In a discussion in his district office last week, he prescribed “transparency and accountability in government” as the answer to the discontents of secessionists — and to the travails of the MTA as well. When I asked him, “What kinds of things do you want to say to L.A. voters, if you do decide to run, about your [Congressional] record?” — deliberately, the most softball of queries — Becerra responded: “Those are the types of things that I have to sit down and decide: What about my candidacy should attract residents in Los Angeles? What is it about the city that needs to change that I'd be best suited to work on? — all those questions are things that I'm trying to make sure that I have a cogent answer to, so . . . I can express it with clarity to folks . . . It's important to be methodical. I don't want [my family] to hear I said this or I said that, that's contradictory. If I can't explain it well to my wife, I can't explain it well to voters.”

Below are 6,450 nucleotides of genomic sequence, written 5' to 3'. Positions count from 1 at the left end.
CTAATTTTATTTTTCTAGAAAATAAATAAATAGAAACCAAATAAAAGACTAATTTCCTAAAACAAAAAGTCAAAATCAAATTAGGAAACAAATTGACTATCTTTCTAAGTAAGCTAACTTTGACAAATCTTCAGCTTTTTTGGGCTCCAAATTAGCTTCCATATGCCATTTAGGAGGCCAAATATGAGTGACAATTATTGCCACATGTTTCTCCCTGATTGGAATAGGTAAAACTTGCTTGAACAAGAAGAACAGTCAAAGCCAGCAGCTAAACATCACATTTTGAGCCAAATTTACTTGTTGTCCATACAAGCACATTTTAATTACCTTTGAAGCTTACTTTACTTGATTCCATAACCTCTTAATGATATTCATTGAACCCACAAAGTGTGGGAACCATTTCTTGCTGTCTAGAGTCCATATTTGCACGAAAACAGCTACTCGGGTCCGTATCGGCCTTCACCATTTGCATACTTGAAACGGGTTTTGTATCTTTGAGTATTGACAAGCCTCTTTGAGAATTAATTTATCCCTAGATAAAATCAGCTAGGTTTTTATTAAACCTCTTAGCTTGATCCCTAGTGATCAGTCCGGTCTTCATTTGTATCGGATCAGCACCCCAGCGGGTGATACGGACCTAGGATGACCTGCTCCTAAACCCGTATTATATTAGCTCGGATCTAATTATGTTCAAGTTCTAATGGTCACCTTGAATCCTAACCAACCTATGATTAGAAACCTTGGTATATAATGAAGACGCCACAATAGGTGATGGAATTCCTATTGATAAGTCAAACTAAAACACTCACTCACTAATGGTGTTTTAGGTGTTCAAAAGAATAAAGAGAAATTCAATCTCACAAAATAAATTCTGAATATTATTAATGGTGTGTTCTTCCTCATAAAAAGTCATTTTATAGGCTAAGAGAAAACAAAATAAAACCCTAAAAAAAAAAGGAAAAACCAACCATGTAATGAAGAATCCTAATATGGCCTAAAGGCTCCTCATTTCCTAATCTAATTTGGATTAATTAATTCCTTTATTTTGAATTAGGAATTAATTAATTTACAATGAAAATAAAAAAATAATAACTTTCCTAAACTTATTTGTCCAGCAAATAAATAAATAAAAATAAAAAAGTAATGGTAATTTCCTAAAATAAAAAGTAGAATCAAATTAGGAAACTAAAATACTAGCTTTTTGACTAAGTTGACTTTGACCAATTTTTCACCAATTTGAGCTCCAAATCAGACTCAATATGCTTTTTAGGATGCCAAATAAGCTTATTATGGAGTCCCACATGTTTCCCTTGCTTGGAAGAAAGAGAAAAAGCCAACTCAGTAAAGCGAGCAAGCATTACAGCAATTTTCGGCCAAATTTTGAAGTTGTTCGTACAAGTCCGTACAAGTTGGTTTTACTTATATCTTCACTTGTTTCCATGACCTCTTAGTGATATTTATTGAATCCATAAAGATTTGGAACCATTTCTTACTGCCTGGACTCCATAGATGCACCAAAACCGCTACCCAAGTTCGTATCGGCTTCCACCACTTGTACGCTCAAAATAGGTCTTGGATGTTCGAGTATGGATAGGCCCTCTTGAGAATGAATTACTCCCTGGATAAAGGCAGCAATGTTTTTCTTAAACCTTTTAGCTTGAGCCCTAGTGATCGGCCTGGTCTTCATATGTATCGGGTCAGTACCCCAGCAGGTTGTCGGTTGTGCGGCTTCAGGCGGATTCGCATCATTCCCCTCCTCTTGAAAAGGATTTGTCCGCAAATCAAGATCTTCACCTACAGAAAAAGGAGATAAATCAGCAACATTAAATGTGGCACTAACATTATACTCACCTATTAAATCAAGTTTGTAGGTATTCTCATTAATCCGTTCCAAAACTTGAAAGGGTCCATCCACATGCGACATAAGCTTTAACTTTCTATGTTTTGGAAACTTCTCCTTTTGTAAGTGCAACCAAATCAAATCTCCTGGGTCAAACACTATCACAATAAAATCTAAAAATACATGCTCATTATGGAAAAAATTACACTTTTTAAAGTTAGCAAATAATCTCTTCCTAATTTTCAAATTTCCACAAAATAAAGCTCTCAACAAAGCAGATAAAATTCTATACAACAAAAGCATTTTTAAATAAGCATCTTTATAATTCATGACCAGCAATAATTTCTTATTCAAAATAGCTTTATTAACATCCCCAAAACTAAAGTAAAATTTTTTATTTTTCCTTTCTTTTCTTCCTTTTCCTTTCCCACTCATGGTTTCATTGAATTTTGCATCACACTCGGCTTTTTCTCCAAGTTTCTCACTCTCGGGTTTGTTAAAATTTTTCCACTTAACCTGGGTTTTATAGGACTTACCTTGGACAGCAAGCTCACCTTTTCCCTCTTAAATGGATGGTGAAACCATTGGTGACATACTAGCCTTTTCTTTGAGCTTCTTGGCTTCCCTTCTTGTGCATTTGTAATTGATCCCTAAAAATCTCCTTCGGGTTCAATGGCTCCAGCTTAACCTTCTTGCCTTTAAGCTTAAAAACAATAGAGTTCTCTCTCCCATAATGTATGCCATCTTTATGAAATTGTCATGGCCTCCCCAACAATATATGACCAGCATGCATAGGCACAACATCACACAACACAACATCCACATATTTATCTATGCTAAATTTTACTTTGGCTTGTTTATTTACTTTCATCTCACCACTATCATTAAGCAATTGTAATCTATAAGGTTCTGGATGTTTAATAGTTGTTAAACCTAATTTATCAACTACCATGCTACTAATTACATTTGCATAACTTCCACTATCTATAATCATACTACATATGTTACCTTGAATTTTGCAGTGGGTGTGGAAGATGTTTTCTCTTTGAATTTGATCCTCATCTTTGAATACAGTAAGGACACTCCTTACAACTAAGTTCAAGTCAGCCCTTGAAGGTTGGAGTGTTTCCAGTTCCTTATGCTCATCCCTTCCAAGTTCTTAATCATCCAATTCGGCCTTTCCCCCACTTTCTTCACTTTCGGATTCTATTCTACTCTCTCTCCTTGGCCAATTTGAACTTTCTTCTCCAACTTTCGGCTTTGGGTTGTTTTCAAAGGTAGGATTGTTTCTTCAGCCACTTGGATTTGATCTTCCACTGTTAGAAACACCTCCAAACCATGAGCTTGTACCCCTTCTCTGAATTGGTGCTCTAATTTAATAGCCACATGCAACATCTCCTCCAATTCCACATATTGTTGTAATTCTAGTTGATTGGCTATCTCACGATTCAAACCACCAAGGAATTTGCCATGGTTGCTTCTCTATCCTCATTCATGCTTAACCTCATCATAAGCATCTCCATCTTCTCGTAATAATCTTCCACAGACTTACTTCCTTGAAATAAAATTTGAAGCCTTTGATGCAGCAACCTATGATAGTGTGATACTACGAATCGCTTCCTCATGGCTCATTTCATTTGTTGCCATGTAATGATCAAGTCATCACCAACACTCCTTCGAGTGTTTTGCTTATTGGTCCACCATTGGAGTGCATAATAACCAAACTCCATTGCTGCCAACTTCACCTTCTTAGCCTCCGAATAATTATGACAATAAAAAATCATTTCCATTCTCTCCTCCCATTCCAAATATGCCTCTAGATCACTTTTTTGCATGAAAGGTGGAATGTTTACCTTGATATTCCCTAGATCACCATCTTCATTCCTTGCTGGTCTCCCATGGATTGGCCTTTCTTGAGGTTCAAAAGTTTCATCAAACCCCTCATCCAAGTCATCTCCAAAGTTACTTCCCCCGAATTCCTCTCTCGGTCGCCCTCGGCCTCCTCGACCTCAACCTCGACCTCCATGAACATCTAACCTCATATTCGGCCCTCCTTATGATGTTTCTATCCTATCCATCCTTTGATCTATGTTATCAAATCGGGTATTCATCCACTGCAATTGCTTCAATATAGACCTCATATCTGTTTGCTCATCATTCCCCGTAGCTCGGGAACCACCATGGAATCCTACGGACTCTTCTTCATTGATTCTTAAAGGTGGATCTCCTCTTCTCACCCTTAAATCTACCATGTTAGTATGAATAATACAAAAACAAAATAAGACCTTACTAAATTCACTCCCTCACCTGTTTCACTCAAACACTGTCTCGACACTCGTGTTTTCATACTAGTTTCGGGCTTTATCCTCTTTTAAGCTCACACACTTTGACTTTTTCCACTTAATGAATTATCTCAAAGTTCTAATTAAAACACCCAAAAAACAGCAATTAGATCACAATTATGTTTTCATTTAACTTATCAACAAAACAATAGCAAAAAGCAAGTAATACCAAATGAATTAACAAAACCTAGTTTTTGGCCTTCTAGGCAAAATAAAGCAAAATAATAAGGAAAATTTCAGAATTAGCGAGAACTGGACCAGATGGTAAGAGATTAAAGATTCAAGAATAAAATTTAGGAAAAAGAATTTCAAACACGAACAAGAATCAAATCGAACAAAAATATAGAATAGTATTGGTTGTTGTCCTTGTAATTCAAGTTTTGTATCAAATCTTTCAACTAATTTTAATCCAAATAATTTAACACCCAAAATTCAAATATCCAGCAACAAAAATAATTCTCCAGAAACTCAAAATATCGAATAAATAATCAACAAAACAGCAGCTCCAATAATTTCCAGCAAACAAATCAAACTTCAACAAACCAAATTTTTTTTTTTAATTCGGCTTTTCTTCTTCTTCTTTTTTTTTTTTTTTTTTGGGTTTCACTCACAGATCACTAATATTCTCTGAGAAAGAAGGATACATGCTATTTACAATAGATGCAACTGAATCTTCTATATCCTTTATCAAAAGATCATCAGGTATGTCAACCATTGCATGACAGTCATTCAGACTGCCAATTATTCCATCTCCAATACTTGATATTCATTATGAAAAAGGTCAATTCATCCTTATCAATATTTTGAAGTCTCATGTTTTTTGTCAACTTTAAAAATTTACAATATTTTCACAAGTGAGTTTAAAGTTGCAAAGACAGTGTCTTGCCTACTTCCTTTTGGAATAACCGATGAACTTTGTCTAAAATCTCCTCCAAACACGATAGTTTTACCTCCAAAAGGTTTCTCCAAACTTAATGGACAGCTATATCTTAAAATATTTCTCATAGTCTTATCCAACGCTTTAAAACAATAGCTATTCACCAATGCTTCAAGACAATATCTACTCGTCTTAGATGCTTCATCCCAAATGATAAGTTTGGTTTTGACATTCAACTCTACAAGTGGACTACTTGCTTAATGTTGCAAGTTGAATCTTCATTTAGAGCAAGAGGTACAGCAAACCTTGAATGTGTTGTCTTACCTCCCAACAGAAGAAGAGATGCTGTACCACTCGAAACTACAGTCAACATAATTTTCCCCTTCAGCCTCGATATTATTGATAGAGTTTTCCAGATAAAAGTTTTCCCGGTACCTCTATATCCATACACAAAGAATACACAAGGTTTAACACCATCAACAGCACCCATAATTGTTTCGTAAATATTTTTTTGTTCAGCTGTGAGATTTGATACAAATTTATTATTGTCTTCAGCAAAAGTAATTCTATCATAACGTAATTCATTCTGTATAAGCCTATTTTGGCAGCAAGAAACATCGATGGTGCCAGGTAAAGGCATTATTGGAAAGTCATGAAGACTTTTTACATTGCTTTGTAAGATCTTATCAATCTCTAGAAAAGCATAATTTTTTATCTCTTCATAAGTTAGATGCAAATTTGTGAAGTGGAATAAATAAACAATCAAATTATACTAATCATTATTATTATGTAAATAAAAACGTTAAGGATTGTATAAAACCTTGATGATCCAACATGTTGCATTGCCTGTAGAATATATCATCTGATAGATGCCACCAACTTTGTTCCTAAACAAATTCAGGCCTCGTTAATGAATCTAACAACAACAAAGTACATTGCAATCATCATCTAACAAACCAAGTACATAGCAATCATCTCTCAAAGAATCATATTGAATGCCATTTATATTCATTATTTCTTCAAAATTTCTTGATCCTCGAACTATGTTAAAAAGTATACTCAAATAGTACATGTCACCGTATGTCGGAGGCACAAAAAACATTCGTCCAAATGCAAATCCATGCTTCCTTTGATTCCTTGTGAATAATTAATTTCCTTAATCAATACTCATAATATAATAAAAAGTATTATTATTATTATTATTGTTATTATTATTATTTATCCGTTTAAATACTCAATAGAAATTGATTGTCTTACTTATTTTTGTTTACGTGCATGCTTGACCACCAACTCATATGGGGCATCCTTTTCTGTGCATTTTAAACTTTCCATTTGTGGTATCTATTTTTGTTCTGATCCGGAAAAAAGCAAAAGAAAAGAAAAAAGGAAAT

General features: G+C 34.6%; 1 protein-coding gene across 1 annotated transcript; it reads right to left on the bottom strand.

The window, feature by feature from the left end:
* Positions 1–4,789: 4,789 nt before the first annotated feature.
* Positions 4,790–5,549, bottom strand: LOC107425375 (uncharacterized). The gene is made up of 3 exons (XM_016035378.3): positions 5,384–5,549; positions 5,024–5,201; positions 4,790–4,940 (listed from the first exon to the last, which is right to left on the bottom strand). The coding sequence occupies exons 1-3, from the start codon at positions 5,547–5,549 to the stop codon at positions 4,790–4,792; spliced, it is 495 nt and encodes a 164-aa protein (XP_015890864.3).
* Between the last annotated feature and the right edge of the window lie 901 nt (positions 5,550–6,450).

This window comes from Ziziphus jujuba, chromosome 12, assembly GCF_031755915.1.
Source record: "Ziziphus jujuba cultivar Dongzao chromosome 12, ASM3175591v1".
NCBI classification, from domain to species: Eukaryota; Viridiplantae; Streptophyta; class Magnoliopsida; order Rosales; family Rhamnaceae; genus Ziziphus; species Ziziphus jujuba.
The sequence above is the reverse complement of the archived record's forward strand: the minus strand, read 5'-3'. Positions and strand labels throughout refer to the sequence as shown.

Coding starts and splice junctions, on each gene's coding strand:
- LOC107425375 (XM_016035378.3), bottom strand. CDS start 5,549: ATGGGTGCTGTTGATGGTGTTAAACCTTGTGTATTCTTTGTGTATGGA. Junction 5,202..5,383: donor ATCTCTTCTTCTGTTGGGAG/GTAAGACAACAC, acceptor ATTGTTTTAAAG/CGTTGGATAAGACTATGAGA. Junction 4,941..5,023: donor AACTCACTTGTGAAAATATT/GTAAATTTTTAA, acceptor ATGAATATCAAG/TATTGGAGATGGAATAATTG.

Nonetheless, Becerra is seriously considering a run. He has one clear advantage over Villaraigosa: Congressmen, unlike state legislators, are not term-limited, and Becerra, if and when he loses his mayoral bid, will still be a member of Congress. Villaraigosa, by contrast, is termed out of the Assembly in November of 2000; if he loses the mayoral race in 2001, he'll be out of office altogether. By staying in the race, making it prohibitively difficult for Villaraigosa to advance to round two, Becerra gets himself around town, and positions himself to make a run in 2009, when the city's voter-registration numbers will be more favorable to a Latino candidate.